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J Mol Biol. 2019 Nov 2. pii: S0022-2836(19)30610-2. doi: 10.1016/j.jmb.2019.10.014. [Epub ahead of print]

Higher-order chromosomal structures mediate genome function.

Author information

1
Institute of Human Genetics, CNRS and University of Montpellier, France.
2
Institute of Human Genetics, CNRS and University of Montpellier, France. Electronic address: frederic.bantignies@igh.cnrs.fr.
3
Institute of Human Genetics, CNRS and University of Montpellier, France. Electronic address: giacomo.cavalli@igh.cnrs.fr.

Abstract

How chromosomes are organized within the tridimensional space of the nucleus and how can this organization affect genome function have been long-standing questions on the path to understanding genome activity and its link to diseases. In the last decade, high-throughput chromosome conformation capture techniques, such as Hi-C, have facilitated the discovery of new principles of genome folding. Chromosomes are folded in multiple high-order structures, with local contacts between enhancers and promoters, intermediate-level contacts forming Topologically Associating Domains (TADs) and higher-order chromatin structures sequestering chromatin into active and repressive compartments. However, despite the increasing evidence that genome organization can influence its function, we are still far from understanding the underlying mechanisms. Deciphering these mechanisms represents a major challenge for the future, for which large, international initiatives, such as 4DN, HCA and LifeTime aim to collaboratively tackle by using a conjunction of state-of -the-art population-based and single-cell approaches.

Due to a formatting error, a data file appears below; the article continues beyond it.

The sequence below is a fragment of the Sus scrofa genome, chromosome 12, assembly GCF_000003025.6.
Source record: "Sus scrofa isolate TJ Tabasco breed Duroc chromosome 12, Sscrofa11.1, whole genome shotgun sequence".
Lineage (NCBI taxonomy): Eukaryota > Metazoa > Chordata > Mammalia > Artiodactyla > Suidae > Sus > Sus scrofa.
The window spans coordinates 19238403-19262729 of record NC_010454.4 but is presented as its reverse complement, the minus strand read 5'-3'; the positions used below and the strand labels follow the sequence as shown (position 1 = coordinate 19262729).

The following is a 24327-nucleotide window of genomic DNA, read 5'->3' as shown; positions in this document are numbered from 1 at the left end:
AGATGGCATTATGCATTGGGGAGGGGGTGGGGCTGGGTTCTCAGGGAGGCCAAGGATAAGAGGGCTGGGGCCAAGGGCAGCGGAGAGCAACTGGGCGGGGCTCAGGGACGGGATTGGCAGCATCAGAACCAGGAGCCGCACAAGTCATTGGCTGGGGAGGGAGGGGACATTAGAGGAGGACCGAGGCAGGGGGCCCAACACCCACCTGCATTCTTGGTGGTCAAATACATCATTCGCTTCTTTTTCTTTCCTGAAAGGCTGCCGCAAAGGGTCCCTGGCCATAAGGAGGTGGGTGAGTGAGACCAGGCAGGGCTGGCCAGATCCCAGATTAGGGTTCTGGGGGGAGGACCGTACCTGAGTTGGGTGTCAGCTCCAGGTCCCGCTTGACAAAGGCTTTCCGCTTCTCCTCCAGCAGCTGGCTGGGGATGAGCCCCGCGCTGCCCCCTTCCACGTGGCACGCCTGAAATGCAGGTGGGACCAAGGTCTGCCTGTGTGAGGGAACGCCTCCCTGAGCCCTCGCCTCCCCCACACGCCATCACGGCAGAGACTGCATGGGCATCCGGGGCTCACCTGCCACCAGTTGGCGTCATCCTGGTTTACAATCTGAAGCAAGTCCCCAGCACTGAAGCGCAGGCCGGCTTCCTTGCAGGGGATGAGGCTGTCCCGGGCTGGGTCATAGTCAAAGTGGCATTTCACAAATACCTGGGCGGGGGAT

PMID:
31689436
DOI:
10.1016/j.jmb.2019.10.014

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